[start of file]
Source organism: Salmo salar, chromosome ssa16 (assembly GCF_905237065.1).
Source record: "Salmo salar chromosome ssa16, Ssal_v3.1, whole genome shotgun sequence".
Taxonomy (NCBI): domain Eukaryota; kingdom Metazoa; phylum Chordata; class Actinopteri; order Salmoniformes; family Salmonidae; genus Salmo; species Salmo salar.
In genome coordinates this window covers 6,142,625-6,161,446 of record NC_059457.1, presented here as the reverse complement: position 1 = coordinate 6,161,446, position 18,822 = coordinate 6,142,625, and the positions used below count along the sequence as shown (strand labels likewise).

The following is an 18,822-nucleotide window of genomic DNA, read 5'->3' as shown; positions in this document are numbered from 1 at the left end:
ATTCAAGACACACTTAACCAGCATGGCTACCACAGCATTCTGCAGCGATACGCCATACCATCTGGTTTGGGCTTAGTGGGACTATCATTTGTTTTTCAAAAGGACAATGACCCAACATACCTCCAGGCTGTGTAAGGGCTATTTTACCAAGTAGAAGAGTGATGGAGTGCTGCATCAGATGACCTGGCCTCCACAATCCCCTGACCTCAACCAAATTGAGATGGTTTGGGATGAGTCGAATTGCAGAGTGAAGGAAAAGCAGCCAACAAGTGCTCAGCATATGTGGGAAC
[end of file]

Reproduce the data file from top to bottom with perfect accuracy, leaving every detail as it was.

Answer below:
Source organism: Salmo salar, chromosome ssa16 (assembly GCF_905237065.1).
Source record: "Salmo salar chromosome ssa16, Ssal_v3.1, whole genome shotgun sequence".
Taxonomy (NCBI): domain Eukaryota; kingdom Metazoa; phylum Chordata; class Actinopteri; order Salmoniformes; family Salmonidae; genus Salmo; species Salmo salar.
In genome coordinates this window covers 6,142,625-6,161,446 of record NC_059457.1, presented here as the reverse complement: position 1 = coordinate 6,161,446, position 18,822 = coordinate 6,142,625, and the positions used below count along the sequence as shown (strand labels likewise).

The following is an 18,822-nucleotide window of genomic DNA, read 5'->3' as shown; positions in this document are numbered from 1 at the left end:
ATTCAAGACACACTTAACCAGCATGGCTACCACAGCATTCTGCAGCGATACGCCATACCATCTGGTTTGGGCTTAGTGGGACTATCATTTGTTTTTCAAAAGGACAATGACCCAACATACCTCCAGGCTGTGTAAGGGCTATTTTACCAAGTAGAAGAGTGATGGAGTGCTGCATCAGATGACCTGGCCTCCACAATCCCCTGACCTCAACCAAATTGAGATGGTTTGGGATGAGTCGAATTGCAGAGTGAAGGAAAAGCAGCCAACAAGTGCTCAGCATATGTGGGAAC